“There’s plenty of evidence out there, from the World Bank for example, suggesting that the number of people in absolute poverty over the past 30 years has shrunk dramatically, that in parts of the world, such as East Asia, we’ve seen a lot of people get out of poverty, and we’ve seen the emergence of large middle classes in countries like China and India,” said Samuel Gregg, research director at the Acton Institute and author of “Tea Party Catholic.”

Gregg also argues that the financial sector and the economy in general are already highly regulated, at both the national and international levels, and that, “aside from one or two anarcho-capitalists who spend most of their time talking to each other and have no influence on the conduct of public policy,” no economists today seriously argue that markets should be absolutely autonomous.

But Father Finn said the last two decades in the United States have witnessed a “growth in wealth in assets for the top 1 percent and stagnation of wages and assets for the middle class,” resulting in “widening gaps between a very, very small number of people at the top, a middle class that’s holding its own, and an impoverished sector that is barely hanging on and very dependent on the charity of others.”

Father Finn said Pope Francis’ portrayal of the ideological struggle over state intervention in the economy is realistic, as exemplified by current debates in the U.S.

“We have a whole number of folks who are saying, let’s shrink the size of government, let’s let the market and the private sector come up with and propose solutions,” particularly in the education and health care sectors, he said. “And we’ve got lots of other people saying, that’s leaving a lot of collateral damage out there. Who’s responsible for it?”

Beyond encouraging a larger role for the state, Pope Francis does not propose specific remedies for the problems he identifies, in the economy or other areas, writing that papal teaching should not “offer a definitive or complete word on every question which affects the church and the world.”

Father Finn said the frequency with which the pope cites documents by various national bishops’ conferences is a sign he expects local churches to find different solutions appropriate to their circumstances. The Oblate also said Pope Francis’ praise of business as a “noble vocation” and his appeal to financial leaders to seek divine guidance for their plans exemplify the pontiff’s wider call for social dialogue.

“That’s got to be one of the key conversations for the Vatican, for bishops’ conferences and for the church, a realistic conversation with people in business,” he said. “They’re the people on the front line of this Wall Street-Main Street tension.”

 

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Morning homily: A life built on Christ is guarantee against hypocrisy, pope says

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Catholic News Service

VATICAN CITY — People can say things that sound Christian and call themselves Christian as they tell others what to do, but if they don’t pray often and live the Gospel, they harm others and the church, Pope Francis said.

Concelebrating his morning Mass Dec. 5 with the eight members of the Council of Cardinals advising him on the reform of the Roman Curia and church governance, Pope Francis prayed that God would give all Christians “the grace of humility” to build their lives on the rock that is Christ.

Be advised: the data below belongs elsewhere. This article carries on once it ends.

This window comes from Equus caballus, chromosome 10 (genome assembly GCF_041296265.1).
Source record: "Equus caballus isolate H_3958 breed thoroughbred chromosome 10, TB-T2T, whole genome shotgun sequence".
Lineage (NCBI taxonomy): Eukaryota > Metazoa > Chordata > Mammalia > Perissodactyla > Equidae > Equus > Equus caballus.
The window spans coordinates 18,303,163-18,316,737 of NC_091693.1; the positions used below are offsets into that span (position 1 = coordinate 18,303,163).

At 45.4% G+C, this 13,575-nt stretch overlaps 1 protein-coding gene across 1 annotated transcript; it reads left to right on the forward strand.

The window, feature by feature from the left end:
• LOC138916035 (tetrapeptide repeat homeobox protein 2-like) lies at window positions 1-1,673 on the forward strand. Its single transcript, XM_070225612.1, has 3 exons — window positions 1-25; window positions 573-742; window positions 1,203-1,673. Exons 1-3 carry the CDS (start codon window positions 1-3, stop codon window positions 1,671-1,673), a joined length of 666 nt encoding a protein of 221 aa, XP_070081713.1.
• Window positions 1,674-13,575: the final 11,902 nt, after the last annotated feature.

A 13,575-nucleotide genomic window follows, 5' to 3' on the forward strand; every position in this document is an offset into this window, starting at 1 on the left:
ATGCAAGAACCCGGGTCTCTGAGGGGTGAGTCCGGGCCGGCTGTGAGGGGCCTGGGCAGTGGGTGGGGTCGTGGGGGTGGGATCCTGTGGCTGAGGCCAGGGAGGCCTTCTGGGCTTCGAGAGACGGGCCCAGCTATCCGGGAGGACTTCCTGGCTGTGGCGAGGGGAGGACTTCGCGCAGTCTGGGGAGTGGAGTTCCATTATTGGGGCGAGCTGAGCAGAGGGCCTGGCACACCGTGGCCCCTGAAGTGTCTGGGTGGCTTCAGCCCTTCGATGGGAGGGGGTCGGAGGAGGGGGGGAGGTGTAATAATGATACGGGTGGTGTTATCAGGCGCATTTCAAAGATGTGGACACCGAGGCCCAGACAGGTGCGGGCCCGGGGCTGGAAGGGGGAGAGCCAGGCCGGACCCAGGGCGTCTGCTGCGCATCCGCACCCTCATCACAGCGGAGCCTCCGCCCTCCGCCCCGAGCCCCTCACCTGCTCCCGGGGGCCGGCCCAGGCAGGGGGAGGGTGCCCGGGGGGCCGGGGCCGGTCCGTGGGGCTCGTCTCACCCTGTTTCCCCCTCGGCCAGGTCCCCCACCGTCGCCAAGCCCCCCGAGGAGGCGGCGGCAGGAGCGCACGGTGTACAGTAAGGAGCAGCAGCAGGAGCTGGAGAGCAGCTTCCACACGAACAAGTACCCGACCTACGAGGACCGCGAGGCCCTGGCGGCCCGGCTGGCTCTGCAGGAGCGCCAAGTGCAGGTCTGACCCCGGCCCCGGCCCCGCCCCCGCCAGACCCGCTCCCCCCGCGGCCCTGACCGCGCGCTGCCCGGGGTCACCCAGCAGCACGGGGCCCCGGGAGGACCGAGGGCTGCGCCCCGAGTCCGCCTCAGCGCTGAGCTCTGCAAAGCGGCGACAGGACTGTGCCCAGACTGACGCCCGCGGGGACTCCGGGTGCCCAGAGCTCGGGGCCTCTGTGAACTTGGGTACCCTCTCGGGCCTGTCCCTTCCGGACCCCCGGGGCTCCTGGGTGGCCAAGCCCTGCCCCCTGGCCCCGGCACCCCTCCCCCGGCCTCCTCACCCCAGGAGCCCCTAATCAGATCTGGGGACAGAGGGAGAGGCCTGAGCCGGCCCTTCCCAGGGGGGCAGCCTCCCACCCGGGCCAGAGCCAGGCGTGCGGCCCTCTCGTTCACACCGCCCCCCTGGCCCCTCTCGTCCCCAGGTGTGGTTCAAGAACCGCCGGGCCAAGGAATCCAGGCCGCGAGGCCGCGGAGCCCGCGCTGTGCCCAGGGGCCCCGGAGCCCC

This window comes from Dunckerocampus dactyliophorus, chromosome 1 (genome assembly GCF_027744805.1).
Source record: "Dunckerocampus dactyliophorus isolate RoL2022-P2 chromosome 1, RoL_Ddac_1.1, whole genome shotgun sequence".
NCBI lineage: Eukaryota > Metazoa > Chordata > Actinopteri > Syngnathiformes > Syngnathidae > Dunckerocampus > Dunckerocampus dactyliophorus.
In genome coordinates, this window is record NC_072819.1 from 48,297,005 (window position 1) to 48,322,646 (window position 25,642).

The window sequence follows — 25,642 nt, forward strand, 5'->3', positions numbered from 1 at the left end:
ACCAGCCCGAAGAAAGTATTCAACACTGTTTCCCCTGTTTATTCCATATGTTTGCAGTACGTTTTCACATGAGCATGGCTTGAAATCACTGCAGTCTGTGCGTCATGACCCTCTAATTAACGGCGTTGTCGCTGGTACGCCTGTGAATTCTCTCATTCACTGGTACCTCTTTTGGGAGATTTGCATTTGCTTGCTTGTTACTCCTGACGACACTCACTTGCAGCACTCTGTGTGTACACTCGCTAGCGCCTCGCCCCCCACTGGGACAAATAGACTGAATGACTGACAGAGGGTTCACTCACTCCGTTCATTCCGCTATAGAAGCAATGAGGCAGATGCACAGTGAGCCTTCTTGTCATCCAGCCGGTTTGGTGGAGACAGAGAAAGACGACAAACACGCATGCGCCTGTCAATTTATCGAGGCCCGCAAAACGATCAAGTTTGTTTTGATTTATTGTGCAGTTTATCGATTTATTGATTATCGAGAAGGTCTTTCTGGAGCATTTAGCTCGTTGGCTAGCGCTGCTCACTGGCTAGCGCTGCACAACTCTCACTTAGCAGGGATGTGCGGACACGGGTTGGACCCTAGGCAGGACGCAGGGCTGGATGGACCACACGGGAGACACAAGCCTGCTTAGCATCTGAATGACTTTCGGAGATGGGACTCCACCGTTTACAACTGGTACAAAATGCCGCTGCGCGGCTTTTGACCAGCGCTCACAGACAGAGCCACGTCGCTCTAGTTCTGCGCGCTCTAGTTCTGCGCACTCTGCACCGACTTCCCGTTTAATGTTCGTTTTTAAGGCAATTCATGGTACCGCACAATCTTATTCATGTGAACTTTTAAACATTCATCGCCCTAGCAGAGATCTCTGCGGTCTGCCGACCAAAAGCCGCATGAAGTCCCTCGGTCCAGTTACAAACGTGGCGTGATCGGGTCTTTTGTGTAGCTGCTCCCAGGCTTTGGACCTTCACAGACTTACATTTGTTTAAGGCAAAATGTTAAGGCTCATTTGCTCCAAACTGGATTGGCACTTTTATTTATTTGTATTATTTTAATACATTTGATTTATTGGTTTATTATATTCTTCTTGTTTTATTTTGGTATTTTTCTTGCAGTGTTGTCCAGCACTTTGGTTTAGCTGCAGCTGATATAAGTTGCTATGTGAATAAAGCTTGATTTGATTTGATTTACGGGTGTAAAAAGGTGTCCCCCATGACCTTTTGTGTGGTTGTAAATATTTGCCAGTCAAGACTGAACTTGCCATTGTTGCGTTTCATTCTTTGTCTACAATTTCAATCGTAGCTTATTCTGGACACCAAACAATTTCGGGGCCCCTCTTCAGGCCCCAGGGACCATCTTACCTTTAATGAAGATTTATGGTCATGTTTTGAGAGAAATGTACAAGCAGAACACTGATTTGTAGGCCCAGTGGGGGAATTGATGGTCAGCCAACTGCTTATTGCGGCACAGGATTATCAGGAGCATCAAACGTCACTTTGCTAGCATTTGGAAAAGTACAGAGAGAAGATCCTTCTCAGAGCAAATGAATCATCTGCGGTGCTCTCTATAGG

The statue of Christ outside the headquarters of the U.S. Conference of Catholic Bishops in Washington. (CNS file)

According to Vatican Radio, the pope’s homily focused on the Gospel story of Jesus scolding the Pharisees who knew all of the commandments, but did not live them.

Modern-day Pharisees know the right words, he said, but by not putting them into practice, “they do harm; they trick us and make us believe that we have a beautiful home, but it is without a foundation” because it is not built on rock.

“The rock is Jesus Christ. The rock is the Lord,” he said. “A word is strong, it gives life, it carries on, it withstands attacks if the word has its roots in Jesus Christ.”

Christian preaching and admonitions, he said, “trick and do harm” if they are not built on Christ and rooted in a life lived for him.

Paraphrasing G.K. Chesterton, Pope Francis said, “A heresy is a truth, a word, gone mad. When Christian words are without Christ they begin to journey toward madness.”

The madness of the hypocrite leads to haughtiness, he said. “A Christian word without Christ moves you toward vanity, self-confidence, pride and power for power’s sake.”

“The Lord will bring those people down,” Pope Francis said. “That’s a constant in the history of salvation. Hannah, the mother of Samuel, said it and Mary said it in the Magnificat: The Lord takes down the vain, the pride of those who think they are the rock.”

Pope Francis told those at the Mass that it is important for Christians to make an examination of conscience about their words and attitudes when speaking about Christ and the faith and whether what they say is reflected in the way they live their lives.

When words and lives don’t match, he said, “this creates divisions between us, divisions in the church.”

 

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Health leaders, governor see bright future for St. Francis

December 1st, 2013 Posted in Our Diocese, Uncategorized Tags:

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The only Catholic hospital in the Diocese of Wilmington is well-prepared to meet the needs of an aging population in Delaware and provide quality care to all ages with its professional staff and leading-edge technology.

That was the message that executives from St. Francis Healthcare and CHE Trinity Health delivered Nov. 12 with Delaware Gov. Jack Markell to approximately 200 physicians and business partners on the future of healthcare at Saint Francis Healthcare in Wilmington.